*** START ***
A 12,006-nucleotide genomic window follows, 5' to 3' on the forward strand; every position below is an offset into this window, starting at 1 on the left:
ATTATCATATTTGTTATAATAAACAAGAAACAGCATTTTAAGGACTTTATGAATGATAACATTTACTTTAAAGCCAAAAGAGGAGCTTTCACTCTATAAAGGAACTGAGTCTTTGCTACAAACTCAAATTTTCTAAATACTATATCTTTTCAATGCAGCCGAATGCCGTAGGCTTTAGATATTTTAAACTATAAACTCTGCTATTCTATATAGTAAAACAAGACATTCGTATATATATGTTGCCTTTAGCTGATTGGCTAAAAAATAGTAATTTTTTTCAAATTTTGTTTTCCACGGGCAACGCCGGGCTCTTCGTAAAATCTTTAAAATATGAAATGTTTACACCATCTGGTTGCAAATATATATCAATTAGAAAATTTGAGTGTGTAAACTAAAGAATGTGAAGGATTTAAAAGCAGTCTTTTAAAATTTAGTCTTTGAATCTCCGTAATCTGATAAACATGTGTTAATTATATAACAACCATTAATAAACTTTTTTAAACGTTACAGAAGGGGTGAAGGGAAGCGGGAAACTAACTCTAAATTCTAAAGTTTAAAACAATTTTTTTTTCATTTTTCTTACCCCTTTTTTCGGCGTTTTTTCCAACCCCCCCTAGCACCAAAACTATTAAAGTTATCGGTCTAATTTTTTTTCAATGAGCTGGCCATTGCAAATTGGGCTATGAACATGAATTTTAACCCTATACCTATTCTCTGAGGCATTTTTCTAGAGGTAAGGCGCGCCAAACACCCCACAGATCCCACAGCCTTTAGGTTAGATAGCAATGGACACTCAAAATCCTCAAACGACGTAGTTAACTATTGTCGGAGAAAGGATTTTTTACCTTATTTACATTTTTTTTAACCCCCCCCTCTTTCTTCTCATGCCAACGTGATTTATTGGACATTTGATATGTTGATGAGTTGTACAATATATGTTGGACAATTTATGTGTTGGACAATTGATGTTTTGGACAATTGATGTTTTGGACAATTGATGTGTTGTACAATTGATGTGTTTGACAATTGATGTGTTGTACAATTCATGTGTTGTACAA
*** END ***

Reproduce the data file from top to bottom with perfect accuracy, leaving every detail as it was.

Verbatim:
A 12,006-nucleotide genomic window follows, 5' to 3' on the forward strand; every position below is an offset into this window, starting at 1 on the left:
ATTATCATATTTGTTATAATAAACAAGAAACAGCATTTTAAGGACTTTATGAATGATAACATTTACTTTAAAGCCAAAAGAGGAGCTTTCACTCTATAAAGGAACTGAGTCTTTGCTACAAACTCAAATTTTCTAAATACTATATCTTTTCAATGCAGCCGAATGCCGTAGGCTTTAGATATTTTAAACTATAAACTCTGCTATTCTATATAGTAAAACAAGACATTCGTATATATATGTTGCCTTTAGCTGATTGGCTAAAAAATAGTAATTTTTTTCAAATTTTGTTTTCCACGGGCAACGCCGGGCTCTTCGTAAAATCTTTAAAATATGAAATGTTTACACCATCTGGTTGCAAATATATATCAATTAGAAAATTTGAGTGTGTAAACTAAAGAATGTGAAGGATTTAAAAGCAGTCTTTTAAAATTTAGTCTTTGAATCTCCGTAATCTGATAAACATGTGTTAATTATATAACAACCATTAATAAACTTTTTTAAACGTTACAGAAGGGGTGAAGGGAAGCGGGAAACTAACTCTAAATTCTAAAGTTTAAAACAATTTTTTTTTCATTTTTCTTACCCCTTTTTTCGGCGTTTTTTCCAACCCCCCCTAGCACCAAAACTATTAAAGTTATCGGTCTAATTTTTTTTCAATGAGCTGGCCATTGCAAATTGGGCTATGAACATGAATTTTAACCCTATACCTATTCTCTGAGGCATTTTTCTAGAGGTAAGGCGCGCCAAACACCCCACAGATCCCACAGCCTTTAGGTTAGATAGCAATGGACACTCAAAATCCTCAAACGACGTAGTTAACTATTGTCGGAGAAAGGATTTTTTACCTTATTTACATTTTTTTTAACCCCCCCCTCTTTCTTCTCATGCCAACGTGATTTATTGGACATTTGATATGTTGATGAGTTGTACAATATATGTTGGACAATTTATGTGTTGGACAATTGATGTTTTGGACAATTGATGTTTTGGACAATTGATGTGTTGTACAATTGATGTGTTTGACAATTGATGTGTTGTACAATTCATGTGTTGTACAA